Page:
The Vermont House passed a much-debated end-of-life bill Wednesday, but the legislation is far from reaching the end of the road.
Now, the bill has become a looking glass into the procedural nuances that arise when the two legislative bodies – House and Senate – settle upon two very different versions of the same bill. And how it ends up is very much up in the air.
The end-of-life bill, which began in the Senate as S.77, has had a tortuous existence. It started as a bill that allows patients to request and self-administer a lethal prescription if they have less than six months left to live, while setting out an elaborate set of procedural safeguards. A deeply divided Senate ended up passing an altogether different and whittled-down bill that grants legal immunity to physicians and caretakers should a patient decide to take a lethal dose of a pain medication.
The House then restored the original version of the bill, but it passed by a slim 17-vote margin.
Many of the rules the Legislature operates by, set out in Mason’s Manual of Legislative Procedure, collect dust during the session. But every now and then, the Senate and House clerks — the keepers of this knowledge — are called upon to dispense some of the more arcane ins and outs of procedure.
Thursday, the clerks have been in high demand, fielding inquiries from the lawmakers, stakeholders, and reporters about the different paths S.77 can take at this point.
Senate clerk John Bloomer explains that when the House passes an amended version of a Senate bill, the Senate has a number of options. Members can accept the amendment, in which case the bill goes to the governor. They can propose amendments of their own, sending the bill back to the House. They can reject the House amendment and send it to a conference committee from both bodies, or they can reject it without sending it anywhere. They can also refer it to another Senate committee. And finally, they can “order the bill to lie”— putting it into an indefinite holding pattern.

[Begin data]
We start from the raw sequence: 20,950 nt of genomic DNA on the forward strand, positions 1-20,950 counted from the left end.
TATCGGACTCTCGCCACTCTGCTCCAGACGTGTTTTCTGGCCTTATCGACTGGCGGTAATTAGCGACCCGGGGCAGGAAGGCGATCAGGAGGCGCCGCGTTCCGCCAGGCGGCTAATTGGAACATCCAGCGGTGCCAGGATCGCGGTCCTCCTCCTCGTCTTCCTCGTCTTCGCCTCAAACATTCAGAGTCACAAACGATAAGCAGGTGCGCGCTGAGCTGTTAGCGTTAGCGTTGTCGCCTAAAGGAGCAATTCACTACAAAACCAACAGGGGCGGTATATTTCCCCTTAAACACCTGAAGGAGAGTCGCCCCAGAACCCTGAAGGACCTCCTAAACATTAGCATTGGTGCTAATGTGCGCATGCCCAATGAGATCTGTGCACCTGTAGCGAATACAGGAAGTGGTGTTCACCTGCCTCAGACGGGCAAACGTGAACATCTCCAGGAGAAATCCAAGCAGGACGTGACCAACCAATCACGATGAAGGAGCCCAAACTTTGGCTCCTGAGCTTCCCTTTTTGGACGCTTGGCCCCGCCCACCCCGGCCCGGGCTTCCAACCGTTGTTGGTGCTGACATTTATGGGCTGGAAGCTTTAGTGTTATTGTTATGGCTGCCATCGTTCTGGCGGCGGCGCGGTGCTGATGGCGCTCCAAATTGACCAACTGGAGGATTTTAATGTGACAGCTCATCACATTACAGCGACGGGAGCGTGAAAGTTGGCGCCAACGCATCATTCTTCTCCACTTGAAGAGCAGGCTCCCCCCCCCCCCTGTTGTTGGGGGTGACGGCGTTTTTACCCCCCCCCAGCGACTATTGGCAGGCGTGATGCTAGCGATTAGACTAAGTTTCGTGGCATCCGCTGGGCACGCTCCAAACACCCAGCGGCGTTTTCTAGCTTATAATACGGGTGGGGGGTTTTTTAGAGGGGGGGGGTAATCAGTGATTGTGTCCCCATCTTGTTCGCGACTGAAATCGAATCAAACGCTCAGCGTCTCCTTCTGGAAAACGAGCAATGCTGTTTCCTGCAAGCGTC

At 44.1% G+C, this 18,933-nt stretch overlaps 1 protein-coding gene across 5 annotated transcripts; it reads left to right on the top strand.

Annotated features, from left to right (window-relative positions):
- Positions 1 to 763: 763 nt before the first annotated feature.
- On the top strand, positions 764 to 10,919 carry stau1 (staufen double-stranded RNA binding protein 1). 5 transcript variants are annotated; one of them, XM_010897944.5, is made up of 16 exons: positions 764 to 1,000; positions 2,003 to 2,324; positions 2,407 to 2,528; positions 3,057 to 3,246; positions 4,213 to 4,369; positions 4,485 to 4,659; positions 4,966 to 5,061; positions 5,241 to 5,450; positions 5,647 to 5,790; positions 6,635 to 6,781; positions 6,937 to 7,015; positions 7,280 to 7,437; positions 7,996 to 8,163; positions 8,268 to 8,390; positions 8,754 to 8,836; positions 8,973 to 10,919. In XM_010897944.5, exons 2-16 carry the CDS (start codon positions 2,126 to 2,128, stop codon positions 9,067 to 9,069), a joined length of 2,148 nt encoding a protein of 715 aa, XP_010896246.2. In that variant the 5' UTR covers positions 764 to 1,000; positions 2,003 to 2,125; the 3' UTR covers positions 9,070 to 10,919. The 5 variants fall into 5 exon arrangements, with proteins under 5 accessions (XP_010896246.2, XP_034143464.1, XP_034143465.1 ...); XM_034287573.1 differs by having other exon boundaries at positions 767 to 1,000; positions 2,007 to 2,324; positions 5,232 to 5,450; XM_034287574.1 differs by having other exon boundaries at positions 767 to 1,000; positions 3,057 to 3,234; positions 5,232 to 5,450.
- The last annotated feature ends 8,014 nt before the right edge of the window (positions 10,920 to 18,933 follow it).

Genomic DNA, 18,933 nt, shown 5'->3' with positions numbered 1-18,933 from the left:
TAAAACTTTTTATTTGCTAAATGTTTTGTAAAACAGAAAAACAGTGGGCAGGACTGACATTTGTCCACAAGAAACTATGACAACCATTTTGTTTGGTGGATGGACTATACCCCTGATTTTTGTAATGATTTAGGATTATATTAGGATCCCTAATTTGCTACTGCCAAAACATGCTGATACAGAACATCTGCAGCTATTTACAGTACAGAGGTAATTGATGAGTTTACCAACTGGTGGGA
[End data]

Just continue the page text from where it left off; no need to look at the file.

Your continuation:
If the Senate amends S.77, the House has another chance to amend it. Then it’s back to the Senate, which has two choices: accept it or reject it.
Unless it doesn’t want to do either.
Throughout the session, both the Senate and the House are free to flout the rules, unless a member objects. And even then, if enough lawmakers vote to suspend the rules, they can continue with the errant procedure.
“Rules are implicitly suspended,” Bloomer says, unless someone cries foul.
Because of this, bills have gone back and forth as many as five times before, according to Bloomer.
But with the end of the session expected on May 11, there isn’t much time for S.77 to ricochet between the chambers. So what’s on the horizon for the bill?
Sen. Bob Hartwell, D-Bennington, has wavered on the issue for the last few months. In February, he was one of several senators still on the fence at the outset of the debate on S.77.
Now Hartwell has taken on the unenviable task of searching for a middle ground between two philosophical poles.
“My procedural attitude is it’s not a good idea to be the guy that kills the bill. If that had been my motivation, I would have killed it in February.”
The issue doesn’t lend itself to compromise. Safeguards can be tweaked, stipulations can be altered, but, for many lawmakers, their position on the bill boils down to the reading on their moral compass and whether they favor or oppose end-of-life choices.
Hartwell wants to devise an amendment that shortens the time span a person has been told they have left to live and can therefore request a lethal prescription. In the House version, a person can make this request when a doctor informs them they have less than six months to live. Opponents to the bill have repeatedly said they are concerned about the fallacy of prognoses, which could lead people to prematurely take the life-ending prescription.
Hartwell has homed in on that concern as a possible area for compromise.